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Sunday September 2, 2007
By CHUA HIAN HOU
An anime distributor in Singapore incurs the wrath of Netizens over an anti-piracy crackdown.
Wikipedia entries on Odex, for instance, have been turned into attacks on the Singaporean firm, which has taken flak from the online world after news spread that it was going after people who downloaded anime illegally.
Some entries talk of how Odex goes around threatening to throw nine-year-olds in jail if they do not pay it S$3,000 (about RM6,800).
Others tell tall tales of how those who could not pay the company were made to borrow from them at an exorbitant interest rate of 10%.
Odex has denied both allegations. Its spokesman said it is monitoring the situation.
The firm recently obtained court orders which force Singaporean Internet providers SingNet and StarHub to reveal the names of those who downloaded anime illegally.
However, on Aug 23, the judge in the case against Pacific Internet (PacNet) did not grant a similar order.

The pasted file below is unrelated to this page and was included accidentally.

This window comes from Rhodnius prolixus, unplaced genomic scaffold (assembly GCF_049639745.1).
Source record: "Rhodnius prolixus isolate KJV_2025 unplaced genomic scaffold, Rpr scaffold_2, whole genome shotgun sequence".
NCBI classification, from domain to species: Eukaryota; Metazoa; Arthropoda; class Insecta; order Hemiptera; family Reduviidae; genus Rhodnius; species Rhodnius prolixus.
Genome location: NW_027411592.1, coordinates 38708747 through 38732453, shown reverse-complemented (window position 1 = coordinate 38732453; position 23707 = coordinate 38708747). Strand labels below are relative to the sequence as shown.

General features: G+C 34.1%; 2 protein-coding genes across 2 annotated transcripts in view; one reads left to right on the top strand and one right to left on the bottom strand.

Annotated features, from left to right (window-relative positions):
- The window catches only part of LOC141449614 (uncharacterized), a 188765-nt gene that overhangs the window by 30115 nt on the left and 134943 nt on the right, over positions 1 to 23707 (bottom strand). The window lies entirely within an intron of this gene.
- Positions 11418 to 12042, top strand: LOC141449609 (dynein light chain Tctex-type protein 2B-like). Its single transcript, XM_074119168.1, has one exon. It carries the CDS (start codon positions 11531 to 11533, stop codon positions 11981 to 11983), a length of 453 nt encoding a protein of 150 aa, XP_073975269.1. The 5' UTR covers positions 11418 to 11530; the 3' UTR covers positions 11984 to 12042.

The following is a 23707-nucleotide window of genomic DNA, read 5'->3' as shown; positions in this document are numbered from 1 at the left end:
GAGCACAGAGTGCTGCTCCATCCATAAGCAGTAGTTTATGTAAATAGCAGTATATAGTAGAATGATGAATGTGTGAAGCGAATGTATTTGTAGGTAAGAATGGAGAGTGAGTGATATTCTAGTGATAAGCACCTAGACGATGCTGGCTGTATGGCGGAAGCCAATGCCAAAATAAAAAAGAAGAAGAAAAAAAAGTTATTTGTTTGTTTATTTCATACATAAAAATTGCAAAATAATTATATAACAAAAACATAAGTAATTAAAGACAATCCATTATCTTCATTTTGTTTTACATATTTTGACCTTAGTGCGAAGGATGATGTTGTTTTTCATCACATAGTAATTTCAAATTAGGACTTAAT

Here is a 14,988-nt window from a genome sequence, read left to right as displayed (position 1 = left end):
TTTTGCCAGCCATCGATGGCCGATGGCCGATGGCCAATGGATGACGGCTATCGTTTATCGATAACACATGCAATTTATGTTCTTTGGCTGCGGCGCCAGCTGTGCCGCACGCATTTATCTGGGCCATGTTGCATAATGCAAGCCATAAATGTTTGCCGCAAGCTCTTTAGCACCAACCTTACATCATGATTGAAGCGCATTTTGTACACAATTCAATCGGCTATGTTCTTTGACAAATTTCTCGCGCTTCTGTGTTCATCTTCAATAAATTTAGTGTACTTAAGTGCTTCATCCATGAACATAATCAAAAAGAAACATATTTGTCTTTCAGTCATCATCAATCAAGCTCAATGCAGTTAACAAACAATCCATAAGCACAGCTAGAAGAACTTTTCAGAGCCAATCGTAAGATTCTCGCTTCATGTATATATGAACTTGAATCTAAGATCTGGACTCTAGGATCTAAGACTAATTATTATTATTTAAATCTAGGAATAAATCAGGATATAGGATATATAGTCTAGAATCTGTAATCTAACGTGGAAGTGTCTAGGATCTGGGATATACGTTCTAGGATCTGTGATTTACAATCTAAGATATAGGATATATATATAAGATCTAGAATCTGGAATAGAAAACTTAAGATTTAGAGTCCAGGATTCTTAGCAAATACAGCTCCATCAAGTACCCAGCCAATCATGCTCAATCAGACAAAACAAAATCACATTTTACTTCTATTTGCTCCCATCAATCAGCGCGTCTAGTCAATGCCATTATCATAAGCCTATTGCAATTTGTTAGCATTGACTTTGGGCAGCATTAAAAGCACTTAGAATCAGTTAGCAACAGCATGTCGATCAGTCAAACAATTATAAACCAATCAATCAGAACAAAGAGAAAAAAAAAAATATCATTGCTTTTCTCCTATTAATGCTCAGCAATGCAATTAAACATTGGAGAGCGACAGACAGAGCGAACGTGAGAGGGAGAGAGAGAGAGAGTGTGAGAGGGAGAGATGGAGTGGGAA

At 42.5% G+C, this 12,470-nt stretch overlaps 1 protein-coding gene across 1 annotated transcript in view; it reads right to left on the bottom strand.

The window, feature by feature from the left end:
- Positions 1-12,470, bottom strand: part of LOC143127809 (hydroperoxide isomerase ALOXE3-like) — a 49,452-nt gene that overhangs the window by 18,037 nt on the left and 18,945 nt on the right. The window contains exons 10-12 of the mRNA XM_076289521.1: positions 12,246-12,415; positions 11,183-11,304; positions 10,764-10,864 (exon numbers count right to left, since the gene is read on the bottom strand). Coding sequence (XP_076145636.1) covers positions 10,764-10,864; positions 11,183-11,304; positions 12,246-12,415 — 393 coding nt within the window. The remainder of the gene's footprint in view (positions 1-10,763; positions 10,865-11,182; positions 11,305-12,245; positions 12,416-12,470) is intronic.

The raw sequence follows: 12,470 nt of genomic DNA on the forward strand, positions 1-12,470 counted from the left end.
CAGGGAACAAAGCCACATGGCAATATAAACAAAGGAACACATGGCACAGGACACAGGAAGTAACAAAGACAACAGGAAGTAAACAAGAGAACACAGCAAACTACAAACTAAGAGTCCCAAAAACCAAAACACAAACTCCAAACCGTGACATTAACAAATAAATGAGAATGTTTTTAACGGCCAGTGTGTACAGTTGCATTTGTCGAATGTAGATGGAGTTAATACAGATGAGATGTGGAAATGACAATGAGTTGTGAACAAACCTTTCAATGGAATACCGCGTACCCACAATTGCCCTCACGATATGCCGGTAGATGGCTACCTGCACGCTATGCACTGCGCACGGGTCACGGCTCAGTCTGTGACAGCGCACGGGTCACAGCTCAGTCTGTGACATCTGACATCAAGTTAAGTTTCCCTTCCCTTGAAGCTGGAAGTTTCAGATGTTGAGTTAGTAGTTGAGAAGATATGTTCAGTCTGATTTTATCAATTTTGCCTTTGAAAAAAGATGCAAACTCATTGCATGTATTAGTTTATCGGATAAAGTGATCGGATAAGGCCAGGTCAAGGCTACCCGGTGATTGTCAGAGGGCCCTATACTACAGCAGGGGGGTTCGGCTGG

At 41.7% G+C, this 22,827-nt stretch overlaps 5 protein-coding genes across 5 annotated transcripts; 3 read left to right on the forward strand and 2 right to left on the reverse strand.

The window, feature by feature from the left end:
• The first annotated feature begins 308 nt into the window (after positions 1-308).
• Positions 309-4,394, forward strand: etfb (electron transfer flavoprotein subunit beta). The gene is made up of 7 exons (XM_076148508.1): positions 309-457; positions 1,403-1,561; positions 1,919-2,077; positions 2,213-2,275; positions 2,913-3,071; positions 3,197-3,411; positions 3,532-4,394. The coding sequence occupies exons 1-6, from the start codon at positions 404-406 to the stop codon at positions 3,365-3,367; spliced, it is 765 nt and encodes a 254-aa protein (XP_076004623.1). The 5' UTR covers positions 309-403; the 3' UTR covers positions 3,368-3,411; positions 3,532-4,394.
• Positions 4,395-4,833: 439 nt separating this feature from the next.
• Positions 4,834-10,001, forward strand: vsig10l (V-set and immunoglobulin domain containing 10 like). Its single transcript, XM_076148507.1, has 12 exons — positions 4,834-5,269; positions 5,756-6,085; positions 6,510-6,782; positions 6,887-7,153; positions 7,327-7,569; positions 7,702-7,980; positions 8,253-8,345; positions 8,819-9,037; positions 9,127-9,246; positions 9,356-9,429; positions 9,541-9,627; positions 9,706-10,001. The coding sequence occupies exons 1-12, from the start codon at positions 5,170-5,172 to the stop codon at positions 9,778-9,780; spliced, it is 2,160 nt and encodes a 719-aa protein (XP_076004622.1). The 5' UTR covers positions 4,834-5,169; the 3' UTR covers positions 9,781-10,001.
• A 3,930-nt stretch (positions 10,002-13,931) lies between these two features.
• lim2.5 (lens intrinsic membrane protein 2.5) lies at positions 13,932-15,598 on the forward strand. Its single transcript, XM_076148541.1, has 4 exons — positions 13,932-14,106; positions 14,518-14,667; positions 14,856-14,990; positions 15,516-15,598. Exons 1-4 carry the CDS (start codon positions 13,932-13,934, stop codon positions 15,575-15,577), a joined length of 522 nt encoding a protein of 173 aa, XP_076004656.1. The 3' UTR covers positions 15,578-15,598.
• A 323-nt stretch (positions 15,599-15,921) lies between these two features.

Popular websites such as Tomorrow.sg have also received many submissions – almost all of which had bad things to say about Odex, said James Seng, one of the site’s founders.
The outpouring of rage against the anime distributor, say Internet industry observers, is the clearest indication of how tech-savvy communities are wising up to the Internet’s power as a propaganda tool.
Seng noted that the community Odex had targeted in its piracy crackdown was a very tech-savvy one, and so was able to employ many Internet propaganda techniques not used before.
These tactics include the Wikipedia edits and even uploading satirical videos making fun of Odex on video-sharing site YouTube.
Previously, upset Netizens contented themselves with whining on online forums. The furthest they went was to start an online petition occasionally.
Psychologist Daniel Koh said that online lynch mobs were more likely to hit out at anyone who appeared to be attacking their cause as they felt a “sense of loyalty” with others in the community.
The sense of anonymity in an online world also lent them more courage in lashing out, he added.
He said these include digging up details of what the previously little-known company does, putting together repositories of copyright law-related information in Singapore and around the world, and collecting donations for those hit by the crackdown.